OC your 8400. Done.

Install and OC the 8600? 😉

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Reply 12 of 47, by Shponglefan

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Horun wrote on 2022-09-10, 16:30:

Agree that for games a fast Core2 Duo is good in XP. If you also do video editing/encoding then the Q9650 would be a better cpu (it cut my editing/encoding time in half versus 8500 Duo) but no improvement in games.

Nope, this is strictly for gaming. I am running 32-bit XP, so I have limited RAM for anything productivity related.

I have a dedicated machine for productivity (music/video production) with lots of RAM.

Last edited by Shponglefan on 2022-09-10, 23:30. Edited 1 time in total.

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Reply 13 of 47, by DosFreak

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The Q9650 may not overclock "well" but it overclocks fine for me. Limit for me is this motherboard and likely the 16gb of ram I'm running, but since I only use this for compatibility testing I usually leave it at default so it'll last longer. It's stable at overlock though, I leave it benchmarking for 24hrs straight without issue.
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Last edited by DosFreak on 2022-09-10, 19:15. Edited 1 time in total.

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Reply 14 of 47, by The Serpent Rider

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+/- 4 Ghz is what you can get on both Q and QX stable, although it will consume power like a hog. Both can and should achieve it on 9x multiplier with 450 Mhz FSB (QX unlocked multiplier is hardly useful). But you don't need it for F.E.A.R., that's for sure. 4.5 Ghz Wolfdale is more preferable.

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Reply 15 of 47, by debs3759

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The Serpent Rider wrote on 2022-09-10, 15:47:

make it a QX9650

Also meaningless, unless you're heavily constrained by FSB wall. Both use the same stepping, so you'll have both Q and QX shitty binning, depending on your luck. And you can get a bunch of modded Xeons for a price of one QX CPU and bin them.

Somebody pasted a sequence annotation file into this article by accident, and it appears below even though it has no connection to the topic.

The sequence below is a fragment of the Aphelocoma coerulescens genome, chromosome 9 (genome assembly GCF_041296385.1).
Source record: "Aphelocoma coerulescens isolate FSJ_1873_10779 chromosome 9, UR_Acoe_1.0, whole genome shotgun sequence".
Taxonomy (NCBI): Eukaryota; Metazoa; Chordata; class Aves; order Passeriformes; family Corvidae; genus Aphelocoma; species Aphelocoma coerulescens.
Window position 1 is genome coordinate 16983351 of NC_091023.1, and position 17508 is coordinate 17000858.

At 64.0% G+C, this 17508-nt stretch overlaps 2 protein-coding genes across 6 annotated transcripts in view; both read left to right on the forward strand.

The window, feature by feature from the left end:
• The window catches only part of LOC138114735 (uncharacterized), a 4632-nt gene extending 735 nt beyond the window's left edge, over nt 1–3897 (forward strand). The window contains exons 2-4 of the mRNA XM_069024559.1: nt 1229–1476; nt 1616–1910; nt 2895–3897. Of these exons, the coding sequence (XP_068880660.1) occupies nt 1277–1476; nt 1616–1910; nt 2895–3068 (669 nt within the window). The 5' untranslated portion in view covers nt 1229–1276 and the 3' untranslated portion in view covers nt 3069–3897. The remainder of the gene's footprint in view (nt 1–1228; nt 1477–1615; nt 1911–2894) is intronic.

My QX9650 only cost £20 (it's still in my massive pile of hardware to be tested). Love to see the bunch of Xeon with similar specs at that price 😀

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Reply 16 of 47, by kolderman

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Very few early games made effective use of multi-threading. That's because it is actually quite hard to synchronize threads to produce a matching state 60+ times a second. And doing so can actually slow things down. This changed in the 2010s where games did start to effectively make use of multiple cores, however a lot of that was for asynchronous stuff like decompressing textures for upcoming areas or AI (which can be easily decoupled from the main loop).

For a retro gaming rig, I would just stick with a E8500 or even a single-core s775 P4 to avoid potential issues with games not written for multicore CPUs.

Reply 17 of 47, by mockingbird

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I use Windows XP as my main driver on a daily basis.

I recently upgraded from an i3-7100 (dual core), to an i3-9100T (quad core), and the difference in Serpent Browser is significant.

For gaming, dual core is enough. For web browsing, I highly recommend a quad core.

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Reply 18 of 47, by Horun

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FWIW: I still occasionally play BF42, BF Vietnam, BF2, Halo, Tiberian Sun, Call of Duty World at War, etc on that same system with XP (sp3 32bit) and Q9650. Am using a era equal vid card Geforce-8800GT and it all works just fine.
added: am still using driver 6.14.11.7516 from May 2008 for vid driver, works fine under DX9c

Hate posting a reply and then have to edit it because it made no sense 😁 First computer was an IBM 3270 workstation with CGA monitor. Stuff: https://archive.org/details/@horun

Reply 19 of 47, by Sphere478

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Prob will get best gaming performance from a overclocked dual core. But not by much 🤣 But you may be able to overclock the quad also.

I say go quad if the os supports it.

Games of that era like others have said barely were coded for two threads but even single thread games can be helped with two cores on a multi core os because other processes can run on spare cores.

All in all you won’t notice much difference I suspect, between two and four cores with xp and xp era games. That is. (Clocks being equal)

But quad is cooler. So stick the quad in and overclock it.